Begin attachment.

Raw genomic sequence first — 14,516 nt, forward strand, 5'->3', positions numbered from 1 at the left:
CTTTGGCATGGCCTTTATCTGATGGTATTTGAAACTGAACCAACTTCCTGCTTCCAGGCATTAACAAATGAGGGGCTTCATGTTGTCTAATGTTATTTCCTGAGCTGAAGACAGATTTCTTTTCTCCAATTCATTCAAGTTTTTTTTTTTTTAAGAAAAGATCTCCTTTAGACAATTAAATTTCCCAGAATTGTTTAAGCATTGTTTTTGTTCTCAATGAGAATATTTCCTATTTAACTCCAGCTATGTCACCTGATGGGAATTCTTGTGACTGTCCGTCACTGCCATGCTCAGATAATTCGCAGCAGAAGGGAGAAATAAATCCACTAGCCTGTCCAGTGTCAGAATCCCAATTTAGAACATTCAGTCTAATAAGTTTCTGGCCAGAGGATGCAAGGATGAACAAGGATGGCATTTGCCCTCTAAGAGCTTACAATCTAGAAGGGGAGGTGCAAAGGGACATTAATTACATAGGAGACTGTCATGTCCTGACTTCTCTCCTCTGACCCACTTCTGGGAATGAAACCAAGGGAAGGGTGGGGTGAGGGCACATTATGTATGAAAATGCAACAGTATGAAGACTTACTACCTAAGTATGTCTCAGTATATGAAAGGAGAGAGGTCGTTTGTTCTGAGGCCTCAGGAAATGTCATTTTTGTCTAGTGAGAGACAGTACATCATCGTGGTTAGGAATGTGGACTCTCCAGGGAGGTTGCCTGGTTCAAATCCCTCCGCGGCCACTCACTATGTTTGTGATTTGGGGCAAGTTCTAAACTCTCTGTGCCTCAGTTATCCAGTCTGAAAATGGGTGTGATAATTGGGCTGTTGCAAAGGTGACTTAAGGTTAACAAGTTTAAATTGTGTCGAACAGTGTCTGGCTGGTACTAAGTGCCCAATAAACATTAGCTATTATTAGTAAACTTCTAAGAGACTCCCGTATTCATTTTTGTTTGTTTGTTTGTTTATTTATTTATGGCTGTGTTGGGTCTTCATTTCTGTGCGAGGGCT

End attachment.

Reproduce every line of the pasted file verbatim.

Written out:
Raw genomic sequence first — 14,516 nt, forward strand, 5'->3', positions numbered from 1 at the left:
CTTTGGCATGGCCTTTATCTGATGGTATTTGAAACTGAACCAACTTCCTGCTTCCAGGCATTAACAAATGAGGGGCTTCATGTTGTCTAATGTTATTTCCTGAGCTGAAGACAGATTTCTTTTCTCCAATTCATTCAAGTTTTTTTTTTTTTAAGAAAAGATCTCCTTTAGACAATTAAATTTCCCAGAATTGTTTAAGCATTGTTTTTGTTCTCAATGAGAATATTTCCTATTTAACTCCAGCTATGTCACCTGATGGGAATTCTTGTGACTGTCCGTCACTGCCATGCTCAGATAATTCGCAGCAGAAGGGAGAAATAAATCCACTAGCCTGTCCAGTGTCAGAATCCCAATTTAGAACATTCAGTCTAATAAGTTTCTGGCCAGAGGATGCAAGGATGAACAAGGATGGCATTTGCCCTCTAAGAGCTTACAATCTAGAAGGGGAGGTGCAAAGGGACATTAATTACATAGGAGACTGTCATGTCCTGACTTCTCTCCTCTGACCCACTTCTGGGAATGAAACCAAGGGAAGGGTGGGGTGAGGGCACATTATGTATGAAAATGCAACAGTATGAAGACTTACTACCTAAGTATGTCTCAGTATATGAAAGGAGAGAGGTCGTTTGTTCTGAGGCCTCAGGAAATGTCATTTTTGTCTAGTGAGAGACAGTACATCATCGTGGTTAGGAATGTGGACTCTCCAGGGAGGTTGCCTGGTTCAAATCCCTCCGCGGCCACTCACTATGTTTGTGATTTGGGGCAAGTTCTAAACTCTCTGTGCCTCAGTTATCCAGTCTGAAAATGGGTGTGATAATTGGGCTGTTGCAAAGGTGACTTAAGGTTAACAAGTTTAAATTGTGTCGAACAGTGTCTGGCTGGTACTAAGTGCCCAATAAACATTAGCTATTATTAGTAAACTTCTAAGAGACTCCCGTATTCATTTTTGTTTGTTTGTTTGTTTATTTATTTATGGCTGTGTTGGGTCTTCATTTCTGTGCGAGGGCT